Colorado antique store owner, Cheryl Dean, received backlash for selling “Whites Only” signs.
What We Know:
- According to CNN, Nicola Shanks was browsing an antique store in Cortez, Colorado last week when she saw several signs that took her aback. Some of the signs read: “Public Swimming Pool,” “Colored Seated In Rear,” and “We Serve Colored Carry Out Only”.
- Moreover, Shanks couldn’t believe what she was seeing; to think an antique store would be selling such racially charged artifacts. “I think it was disbelief at first, that I was actually seeing these signs in a store. It’s something I would expect to see at the Jim Crow museum, not a local antique store,” she said.
- To make matters worse, the store owner, Cheryl Dean, refused to take the signs down from the store shelves. Furthermore, Dean insisted that the signs had no racist intent in being sold. But, some would argue that it is the basis of the deliberate creation of the racist signs.
- According to Fox31, Dean said, “I’ve lived in a small town my whole life. I don’t even know what the words means. There’s been black people in the store and we laugh about it. There’s people that collect that stuff. It has nothing to do with racism. It’s part of history, like, ‘Look how far we’ve come’.”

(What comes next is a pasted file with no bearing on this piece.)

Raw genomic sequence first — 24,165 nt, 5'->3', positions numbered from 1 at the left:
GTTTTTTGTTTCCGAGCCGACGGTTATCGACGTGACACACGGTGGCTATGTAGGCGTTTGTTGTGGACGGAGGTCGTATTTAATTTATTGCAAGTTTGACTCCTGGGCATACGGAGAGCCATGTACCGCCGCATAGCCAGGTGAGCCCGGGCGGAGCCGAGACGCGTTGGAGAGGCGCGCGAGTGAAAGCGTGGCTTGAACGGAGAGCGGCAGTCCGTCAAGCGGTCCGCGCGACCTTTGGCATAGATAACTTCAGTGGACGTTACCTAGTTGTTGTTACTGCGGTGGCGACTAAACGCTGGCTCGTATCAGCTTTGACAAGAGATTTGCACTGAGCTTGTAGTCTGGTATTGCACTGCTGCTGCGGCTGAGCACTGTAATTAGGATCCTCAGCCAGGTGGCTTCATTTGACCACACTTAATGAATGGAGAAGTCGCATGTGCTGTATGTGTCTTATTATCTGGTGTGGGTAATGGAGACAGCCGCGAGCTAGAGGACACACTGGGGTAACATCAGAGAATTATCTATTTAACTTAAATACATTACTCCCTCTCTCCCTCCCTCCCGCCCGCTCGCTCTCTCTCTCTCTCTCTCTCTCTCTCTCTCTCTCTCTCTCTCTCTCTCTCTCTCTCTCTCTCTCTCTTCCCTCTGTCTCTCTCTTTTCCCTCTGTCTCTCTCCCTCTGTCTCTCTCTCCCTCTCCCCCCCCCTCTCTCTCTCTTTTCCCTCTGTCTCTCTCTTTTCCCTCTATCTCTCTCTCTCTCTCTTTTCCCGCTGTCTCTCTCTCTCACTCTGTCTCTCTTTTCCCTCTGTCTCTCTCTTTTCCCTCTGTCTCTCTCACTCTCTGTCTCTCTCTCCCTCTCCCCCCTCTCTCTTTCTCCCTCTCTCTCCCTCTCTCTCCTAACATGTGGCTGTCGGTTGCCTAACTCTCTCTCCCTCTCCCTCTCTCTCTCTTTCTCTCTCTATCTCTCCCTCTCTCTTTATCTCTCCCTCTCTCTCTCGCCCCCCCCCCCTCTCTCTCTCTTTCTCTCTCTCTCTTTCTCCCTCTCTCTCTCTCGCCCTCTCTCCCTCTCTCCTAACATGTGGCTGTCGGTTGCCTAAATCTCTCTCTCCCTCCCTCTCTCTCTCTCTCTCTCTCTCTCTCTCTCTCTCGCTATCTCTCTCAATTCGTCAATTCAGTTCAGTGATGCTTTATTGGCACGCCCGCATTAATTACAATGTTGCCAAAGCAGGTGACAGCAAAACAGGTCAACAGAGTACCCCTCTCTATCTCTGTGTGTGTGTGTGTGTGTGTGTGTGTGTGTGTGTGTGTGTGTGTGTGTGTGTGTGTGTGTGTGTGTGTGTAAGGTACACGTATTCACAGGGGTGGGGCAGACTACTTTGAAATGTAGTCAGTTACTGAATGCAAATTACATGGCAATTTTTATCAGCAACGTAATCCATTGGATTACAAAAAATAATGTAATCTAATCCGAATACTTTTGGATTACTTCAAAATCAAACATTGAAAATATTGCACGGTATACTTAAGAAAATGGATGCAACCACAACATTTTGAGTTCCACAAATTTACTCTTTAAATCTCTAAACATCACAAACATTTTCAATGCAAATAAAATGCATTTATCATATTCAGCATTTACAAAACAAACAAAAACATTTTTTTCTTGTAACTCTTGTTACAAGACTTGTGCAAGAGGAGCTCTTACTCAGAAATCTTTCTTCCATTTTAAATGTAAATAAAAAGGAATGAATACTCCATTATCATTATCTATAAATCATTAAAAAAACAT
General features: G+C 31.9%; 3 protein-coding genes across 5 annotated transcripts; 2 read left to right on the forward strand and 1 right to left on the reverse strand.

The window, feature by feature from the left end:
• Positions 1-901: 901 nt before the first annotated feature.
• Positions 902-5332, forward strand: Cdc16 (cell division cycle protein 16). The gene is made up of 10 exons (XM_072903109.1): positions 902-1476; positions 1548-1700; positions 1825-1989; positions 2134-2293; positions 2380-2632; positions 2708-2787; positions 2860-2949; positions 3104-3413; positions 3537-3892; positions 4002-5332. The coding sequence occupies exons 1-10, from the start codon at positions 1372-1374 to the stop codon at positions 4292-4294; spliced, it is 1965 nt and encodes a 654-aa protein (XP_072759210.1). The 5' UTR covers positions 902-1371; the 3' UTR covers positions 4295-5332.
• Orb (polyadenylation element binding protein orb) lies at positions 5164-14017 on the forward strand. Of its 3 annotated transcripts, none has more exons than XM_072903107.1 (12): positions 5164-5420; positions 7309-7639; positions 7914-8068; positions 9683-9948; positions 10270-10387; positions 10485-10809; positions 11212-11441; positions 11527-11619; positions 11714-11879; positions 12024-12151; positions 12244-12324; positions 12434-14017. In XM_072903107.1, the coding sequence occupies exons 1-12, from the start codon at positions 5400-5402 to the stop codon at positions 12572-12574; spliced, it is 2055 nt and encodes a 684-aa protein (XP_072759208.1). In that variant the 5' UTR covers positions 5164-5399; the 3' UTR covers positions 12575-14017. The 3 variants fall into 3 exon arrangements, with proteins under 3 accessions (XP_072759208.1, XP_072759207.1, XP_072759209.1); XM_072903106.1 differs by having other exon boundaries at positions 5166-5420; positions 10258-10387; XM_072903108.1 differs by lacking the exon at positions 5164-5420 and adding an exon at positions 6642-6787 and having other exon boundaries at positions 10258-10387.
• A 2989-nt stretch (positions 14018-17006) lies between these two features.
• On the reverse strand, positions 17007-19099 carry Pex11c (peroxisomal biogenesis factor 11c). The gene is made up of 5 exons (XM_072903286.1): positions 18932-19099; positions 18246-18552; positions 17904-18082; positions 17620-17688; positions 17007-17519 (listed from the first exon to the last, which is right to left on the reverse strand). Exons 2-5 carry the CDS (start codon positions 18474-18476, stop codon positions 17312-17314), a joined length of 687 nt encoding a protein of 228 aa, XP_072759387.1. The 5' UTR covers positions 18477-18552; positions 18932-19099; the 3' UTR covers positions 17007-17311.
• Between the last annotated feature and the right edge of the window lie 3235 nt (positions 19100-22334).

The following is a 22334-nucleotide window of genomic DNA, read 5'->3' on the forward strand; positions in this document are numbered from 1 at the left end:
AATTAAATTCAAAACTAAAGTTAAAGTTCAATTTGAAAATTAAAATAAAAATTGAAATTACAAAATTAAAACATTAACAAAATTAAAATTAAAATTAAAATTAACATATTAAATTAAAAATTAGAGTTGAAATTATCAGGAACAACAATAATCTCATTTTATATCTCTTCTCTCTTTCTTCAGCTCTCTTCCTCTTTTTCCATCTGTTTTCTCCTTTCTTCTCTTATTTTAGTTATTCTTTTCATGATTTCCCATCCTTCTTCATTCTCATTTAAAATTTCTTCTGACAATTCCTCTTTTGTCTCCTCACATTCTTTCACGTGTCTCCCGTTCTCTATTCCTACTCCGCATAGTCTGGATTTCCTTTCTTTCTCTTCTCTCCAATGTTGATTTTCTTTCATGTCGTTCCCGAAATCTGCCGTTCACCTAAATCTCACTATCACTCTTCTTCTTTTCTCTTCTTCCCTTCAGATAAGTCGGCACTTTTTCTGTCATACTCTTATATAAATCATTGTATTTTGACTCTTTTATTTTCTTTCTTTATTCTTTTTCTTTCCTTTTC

- Shanks refuted, “That’s the thing she says over and over: ‘It’s history. You’re trying to erase history.’ I shared with her that history belongs in a museum and that these things are made for profit and you’re profiling a very horrible time in this country’s history.”
- Subsequently, Hundred of people are now vowing to boycott the antique store and are conducting negative reviews against the store. Dean said, “They’re horrible. They’ve threatened to burn down my store. They’ve threatened to kill me.”
- Dean finally said she has no regrets; that she never thought anything about it and that it is crazy how so few people can cause one person much misery.
The store owner’s deficit of empathy shows in her use of words like “that stuff” and “they’re horrible”. Also, her rhetoric that “It’s history. You’re trying to erase history,” is precisely why it belongs in a museum, and not someone’s attic or home wall. Has Dean thought about how the multiple signs could cause many miseries? Or is it all about a little bit of profit?